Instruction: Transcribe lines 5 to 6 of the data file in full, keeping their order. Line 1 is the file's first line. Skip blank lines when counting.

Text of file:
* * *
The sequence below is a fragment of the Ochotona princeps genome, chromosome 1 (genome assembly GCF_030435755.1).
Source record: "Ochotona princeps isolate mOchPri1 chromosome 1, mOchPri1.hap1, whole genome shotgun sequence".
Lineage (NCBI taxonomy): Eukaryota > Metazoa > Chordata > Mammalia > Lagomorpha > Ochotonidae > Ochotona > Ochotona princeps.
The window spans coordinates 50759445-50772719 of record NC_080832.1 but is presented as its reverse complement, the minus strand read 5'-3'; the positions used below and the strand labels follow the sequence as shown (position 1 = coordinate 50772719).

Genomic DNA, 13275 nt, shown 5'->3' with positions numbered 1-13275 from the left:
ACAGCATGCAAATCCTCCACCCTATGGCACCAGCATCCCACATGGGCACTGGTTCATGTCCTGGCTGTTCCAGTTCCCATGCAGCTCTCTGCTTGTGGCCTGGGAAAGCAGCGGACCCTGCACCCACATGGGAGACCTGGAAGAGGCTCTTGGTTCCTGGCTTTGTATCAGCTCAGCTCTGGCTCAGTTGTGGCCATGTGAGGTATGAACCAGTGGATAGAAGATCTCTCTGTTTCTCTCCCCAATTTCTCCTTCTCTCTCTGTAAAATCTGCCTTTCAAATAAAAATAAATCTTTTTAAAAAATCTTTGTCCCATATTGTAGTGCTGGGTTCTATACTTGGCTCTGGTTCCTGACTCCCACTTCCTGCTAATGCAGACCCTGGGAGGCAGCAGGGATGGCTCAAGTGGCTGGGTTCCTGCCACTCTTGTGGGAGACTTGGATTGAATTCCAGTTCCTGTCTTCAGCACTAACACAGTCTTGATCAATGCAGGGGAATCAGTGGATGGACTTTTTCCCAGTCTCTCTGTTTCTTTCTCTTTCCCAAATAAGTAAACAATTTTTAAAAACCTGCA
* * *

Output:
Genomic DNA, 13275 nt, shown 5'->3' with positions numbered 1-13275 from the left:
ACAGCATGCAAATCCTCCACCCTATGGCACCAGCATCCCACATGGGCACTGGTTCATGTCCTGGCTGTTCCAGTTCCCATGCAGCTCTCTGCTTGTGGCCTGGGAAAGCAGCGGACCCTGCACCCACATGGGAGACCTGGAAGAGGCTCTTGGTTCCTGGCTTTGTATCAGCTCAGCTCTGGCTCAGTTGTGGCCATGTGAGGTATGAACCAGTGGATAGAAGATCTCTCTGTTTCTCTCCCCAATTTCTCCTTCTCTCTCTGTAAAATCTGCCTTTCAAATAAAAATAAATCTTTTTAAAAAATCTTTGTCCCATATTGTAGTGCTGGGTTCTATACTTGGCTCTGGTTCCTGACTCCCACTTCCTGCTAATGCAGACCCTGGGAGGCAGCAGGGATGGCTCAAGTGGCTGGGTTCCTGCCACTCTTGTGGGAGACTTGGATTGAATTCCAGTTCCTGTCTTCAGCACTAACACAGTCTTGATCAATGCAGGGGAATCAGTGGATGGACTTTTTCCCAGTCTCTCTGTTTCTTTCTCTTTCCCAAATAAGTAAACAATTTTTAAAAACCTGCA